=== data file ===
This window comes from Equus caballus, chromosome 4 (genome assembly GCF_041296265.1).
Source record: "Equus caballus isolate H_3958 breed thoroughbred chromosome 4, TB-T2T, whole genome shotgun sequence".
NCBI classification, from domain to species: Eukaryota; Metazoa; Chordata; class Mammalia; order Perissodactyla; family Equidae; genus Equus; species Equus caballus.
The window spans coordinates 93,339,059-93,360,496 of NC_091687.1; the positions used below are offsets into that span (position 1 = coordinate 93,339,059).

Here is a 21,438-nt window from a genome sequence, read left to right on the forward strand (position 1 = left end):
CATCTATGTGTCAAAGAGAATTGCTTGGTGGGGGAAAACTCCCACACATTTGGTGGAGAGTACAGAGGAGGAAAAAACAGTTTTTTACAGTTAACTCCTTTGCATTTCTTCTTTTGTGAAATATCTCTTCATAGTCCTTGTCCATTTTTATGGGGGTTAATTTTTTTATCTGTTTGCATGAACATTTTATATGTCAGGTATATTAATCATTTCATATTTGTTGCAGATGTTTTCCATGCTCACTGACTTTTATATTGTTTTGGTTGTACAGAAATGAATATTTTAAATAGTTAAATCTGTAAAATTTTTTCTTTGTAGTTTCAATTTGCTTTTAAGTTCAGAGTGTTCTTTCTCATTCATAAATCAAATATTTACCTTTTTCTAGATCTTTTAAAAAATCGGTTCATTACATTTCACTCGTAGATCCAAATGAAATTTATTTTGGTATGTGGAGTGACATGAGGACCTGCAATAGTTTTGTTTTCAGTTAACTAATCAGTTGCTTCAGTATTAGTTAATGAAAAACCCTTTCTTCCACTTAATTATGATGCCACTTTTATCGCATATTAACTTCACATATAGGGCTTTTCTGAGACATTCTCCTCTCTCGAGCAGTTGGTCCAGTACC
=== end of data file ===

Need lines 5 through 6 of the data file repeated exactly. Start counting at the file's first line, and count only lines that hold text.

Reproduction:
Here is a 21,438-nt window from a genome sequence, read left to right on the forward strand (position 1 = left end):
CATCTATGTGTCAAAGAGAATTGCTTGGTGGGGGAAAACTCCCACACATTTGGTGGAGAGTACAGAGGAGGAAAAAACAGTTTTTTACAGTTAACTCCTTTGCATTTCTTCTTTTGTGAAATATCTCTTCATAGTCCTTGTCCATTTTTATGGGGGTTAATTTTTTTATCTGTTTGCATGAACATTTTATATGTCAGGTATATTAATCATTTCATATTTGTTGCAGATGTTTTCCATGCTCACTGACTTTTATATTGTTTTGGTTGTACAGAAATGAATATTTTAAATAGTTAAATCTGTAAAATTTTTTCTTTGTAGTTTCAATTTGCTTTTAAGTTCAGAGTGTTCTTTCTCATTCATAAATCAAATATTTACCTTTTTCTAGATCTTTTAAAAAATCGGTTCATTACATTTCACTCGTAGATCCAAATGAAATTTATTTTGGTATGTGGAGTGACATGAGGACCTGCAATAGTTTTGTTTTCAGTTAACTAATCAGTTGCTTCAGTATTAGTTAATGAAAAACCCTTTCTTCCACTTAATTATGATGCCACTTTTATCGCATATTAACTTCACATATAGGGCTTTTCTGAGACATTCTCCTCTCTCGAGCAGTTGGTCCAGTACC